This article is focused on your home network and the devices connected to it. Here are our top tips to help you secure your home, especially whilst most of us are working from home.
1. Give your router a name
Don’t stick with the name the manufacturer gave it — it might identify the make or model. Give it an unusual name not associated with you or your street address. You don’t want your router name to give away any personal identifiers.
2. Use a strong encryption method for Wi-Fi
In your router settings, it’s a good idea to use a strong encryption method, like WPA2, when you set up Wi-Fi network access. This will help keep your network and communications secure.
3. Set up a guest/different network
Keep your Wi-Fi account private. Visitors, friends and relatives can log into a separate network that doesn’t tie into your IoT (Internet of Things) devices.
Some WIFI routers let you set up multiple networks. If they do, consider putting all your IoT devices on a separate network from your phone, home PC or laptop. This makes it easier to monitor what the IoT devices are doing.
4. Change default usernames and passwords
Cybercriminals probably already know the default passwords that come with many IoT products. That makes it easy for them to access your IoT devices and, potentially, the information on them. Are you considering a device that doesn’t allow you to change the default password? Then consider a different one.
5. Use strong, unique passwords for Wi-Fi networks and device accounts
Avoid common words or passwords that are easy to guess, such as “password” or “123456.” Instead, use unique, complex passwords made up of uppercase or lowercase letters, numbers, and symbols.
Don’t be afraid to write it down. Its more secure in a notepad in a drawer in your house than it is in a note on your phone, which is also stored in the cloud.
6. Check the settings for your devices
Your IoT devices might come with default privacy and security settings. You might want to consider changing them, as some default settings could benefit the manufacturer more than they benefit you.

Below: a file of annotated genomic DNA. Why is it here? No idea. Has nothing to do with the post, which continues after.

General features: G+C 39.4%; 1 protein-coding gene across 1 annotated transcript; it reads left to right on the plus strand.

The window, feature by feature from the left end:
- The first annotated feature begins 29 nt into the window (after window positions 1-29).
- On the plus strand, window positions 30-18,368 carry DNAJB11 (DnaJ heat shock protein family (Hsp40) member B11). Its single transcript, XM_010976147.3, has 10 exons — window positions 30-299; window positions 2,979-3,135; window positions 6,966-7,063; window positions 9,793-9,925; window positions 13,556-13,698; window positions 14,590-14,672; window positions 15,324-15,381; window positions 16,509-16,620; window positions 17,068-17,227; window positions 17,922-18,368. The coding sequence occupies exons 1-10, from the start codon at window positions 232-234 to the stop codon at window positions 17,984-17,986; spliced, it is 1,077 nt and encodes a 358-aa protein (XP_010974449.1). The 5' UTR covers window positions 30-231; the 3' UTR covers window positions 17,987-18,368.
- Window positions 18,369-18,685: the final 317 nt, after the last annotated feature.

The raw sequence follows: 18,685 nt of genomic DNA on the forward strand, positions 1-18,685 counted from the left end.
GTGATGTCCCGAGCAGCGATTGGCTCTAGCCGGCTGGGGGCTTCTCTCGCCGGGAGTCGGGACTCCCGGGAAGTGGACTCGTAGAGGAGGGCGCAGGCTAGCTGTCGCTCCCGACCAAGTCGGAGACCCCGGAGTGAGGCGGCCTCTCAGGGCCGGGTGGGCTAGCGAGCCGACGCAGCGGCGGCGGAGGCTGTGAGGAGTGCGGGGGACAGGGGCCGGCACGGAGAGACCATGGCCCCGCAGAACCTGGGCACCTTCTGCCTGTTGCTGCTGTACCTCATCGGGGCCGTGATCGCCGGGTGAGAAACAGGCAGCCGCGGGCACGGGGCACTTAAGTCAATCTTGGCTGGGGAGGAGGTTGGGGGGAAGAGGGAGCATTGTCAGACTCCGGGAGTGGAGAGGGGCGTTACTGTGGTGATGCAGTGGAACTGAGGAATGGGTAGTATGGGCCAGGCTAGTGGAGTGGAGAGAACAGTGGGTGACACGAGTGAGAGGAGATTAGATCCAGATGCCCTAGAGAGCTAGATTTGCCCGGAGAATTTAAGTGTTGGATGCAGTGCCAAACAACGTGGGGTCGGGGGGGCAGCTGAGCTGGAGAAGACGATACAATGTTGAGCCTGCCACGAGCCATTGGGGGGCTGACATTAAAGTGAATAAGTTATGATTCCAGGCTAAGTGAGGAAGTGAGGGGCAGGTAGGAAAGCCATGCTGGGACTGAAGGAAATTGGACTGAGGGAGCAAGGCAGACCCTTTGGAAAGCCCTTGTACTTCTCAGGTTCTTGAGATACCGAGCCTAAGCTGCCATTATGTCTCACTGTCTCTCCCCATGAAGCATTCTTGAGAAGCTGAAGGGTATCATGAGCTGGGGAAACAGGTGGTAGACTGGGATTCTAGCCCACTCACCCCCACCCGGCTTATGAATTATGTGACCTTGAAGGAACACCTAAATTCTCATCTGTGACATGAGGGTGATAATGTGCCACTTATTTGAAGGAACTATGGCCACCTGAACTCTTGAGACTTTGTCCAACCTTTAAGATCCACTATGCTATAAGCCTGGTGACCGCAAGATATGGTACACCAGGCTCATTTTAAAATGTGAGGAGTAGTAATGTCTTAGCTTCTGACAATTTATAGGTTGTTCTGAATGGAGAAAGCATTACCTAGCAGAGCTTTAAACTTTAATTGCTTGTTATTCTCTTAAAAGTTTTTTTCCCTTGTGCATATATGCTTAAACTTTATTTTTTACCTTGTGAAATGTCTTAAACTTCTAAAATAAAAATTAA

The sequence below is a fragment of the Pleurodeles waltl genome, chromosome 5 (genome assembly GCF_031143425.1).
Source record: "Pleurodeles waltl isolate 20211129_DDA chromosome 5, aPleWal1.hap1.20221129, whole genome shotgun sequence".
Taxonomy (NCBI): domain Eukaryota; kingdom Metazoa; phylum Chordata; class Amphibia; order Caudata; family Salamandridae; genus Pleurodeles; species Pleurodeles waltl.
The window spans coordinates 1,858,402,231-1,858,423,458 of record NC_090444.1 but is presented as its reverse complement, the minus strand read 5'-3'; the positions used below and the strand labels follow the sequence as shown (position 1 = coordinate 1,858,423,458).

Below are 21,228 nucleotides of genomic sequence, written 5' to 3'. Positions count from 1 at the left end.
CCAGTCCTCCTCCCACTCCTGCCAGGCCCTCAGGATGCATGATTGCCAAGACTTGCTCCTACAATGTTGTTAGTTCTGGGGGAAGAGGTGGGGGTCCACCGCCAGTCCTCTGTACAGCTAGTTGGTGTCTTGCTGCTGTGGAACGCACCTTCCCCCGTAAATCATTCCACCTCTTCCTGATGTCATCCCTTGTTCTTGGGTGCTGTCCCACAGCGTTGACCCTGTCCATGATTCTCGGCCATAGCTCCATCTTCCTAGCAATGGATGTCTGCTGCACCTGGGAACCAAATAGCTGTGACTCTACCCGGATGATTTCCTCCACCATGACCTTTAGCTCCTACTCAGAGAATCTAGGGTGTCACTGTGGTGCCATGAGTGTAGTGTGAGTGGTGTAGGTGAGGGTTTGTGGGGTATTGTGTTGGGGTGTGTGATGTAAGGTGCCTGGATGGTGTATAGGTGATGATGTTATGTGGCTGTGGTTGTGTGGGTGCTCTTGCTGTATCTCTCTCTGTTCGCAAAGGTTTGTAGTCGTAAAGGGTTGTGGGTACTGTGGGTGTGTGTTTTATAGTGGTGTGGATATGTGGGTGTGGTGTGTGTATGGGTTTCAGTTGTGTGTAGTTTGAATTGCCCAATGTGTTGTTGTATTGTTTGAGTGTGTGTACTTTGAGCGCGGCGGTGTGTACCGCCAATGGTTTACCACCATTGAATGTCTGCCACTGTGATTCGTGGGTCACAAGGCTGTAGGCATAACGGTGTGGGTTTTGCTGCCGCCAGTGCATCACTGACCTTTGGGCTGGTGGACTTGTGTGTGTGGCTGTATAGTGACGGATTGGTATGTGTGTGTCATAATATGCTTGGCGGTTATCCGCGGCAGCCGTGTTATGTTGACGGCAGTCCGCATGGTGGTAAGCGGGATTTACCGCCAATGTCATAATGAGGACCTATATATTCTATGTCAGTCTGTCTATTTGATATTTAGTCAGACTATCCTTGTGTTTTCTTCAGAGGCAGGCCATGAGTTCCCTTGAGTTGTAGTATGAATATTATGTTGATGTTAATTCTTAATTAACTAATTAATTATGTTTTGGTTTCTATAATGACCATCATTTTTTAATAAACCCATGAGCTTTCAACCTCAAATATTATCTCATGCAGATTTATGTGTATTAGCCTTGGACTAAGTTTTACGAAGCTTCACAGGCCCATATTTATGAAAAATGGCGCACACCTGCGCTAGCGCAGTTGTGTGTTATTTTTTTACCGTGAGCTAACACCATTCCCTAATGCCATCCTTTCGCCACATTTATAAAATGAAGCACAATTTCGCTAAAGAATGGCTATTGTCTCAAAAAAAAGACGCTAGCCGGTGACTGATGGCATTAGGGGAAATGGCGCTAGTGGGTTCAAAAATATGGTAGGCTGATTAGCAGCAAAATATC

7. Disable features you may not need
IoT devices come with a variety of services such as remote access, often enabled by default. If you don’t need it, be sure to disable it. An example is on the Amazon Show. If you don’t use the camera, turn it off in the settings.
8. Keep your software up to date
When your smart phone manufacturer sends you a software update, don’t put off installing it. It might be a patch for a security flaw. Mobile security is important, since you may connect to your smart home through mobile devices. Your IoT device makers also may have sent you updates — or you might have to visit their websites to check for them. Be sure to download updates and apply them to your device to help stay safe.
9. Audit the IoT devices already on your home network
It could be time to upgrade that old security camera. Take time to check if newer models might offer stronger security.
10. Avoid public Wi-Fi networks
You might want to manage your IoT devices through your mobile device from another location across town. If you’re on public Wi-Fi — generally not a good idea — use a VPN. Most phone companies supply it for free, for a limited amount of data per month.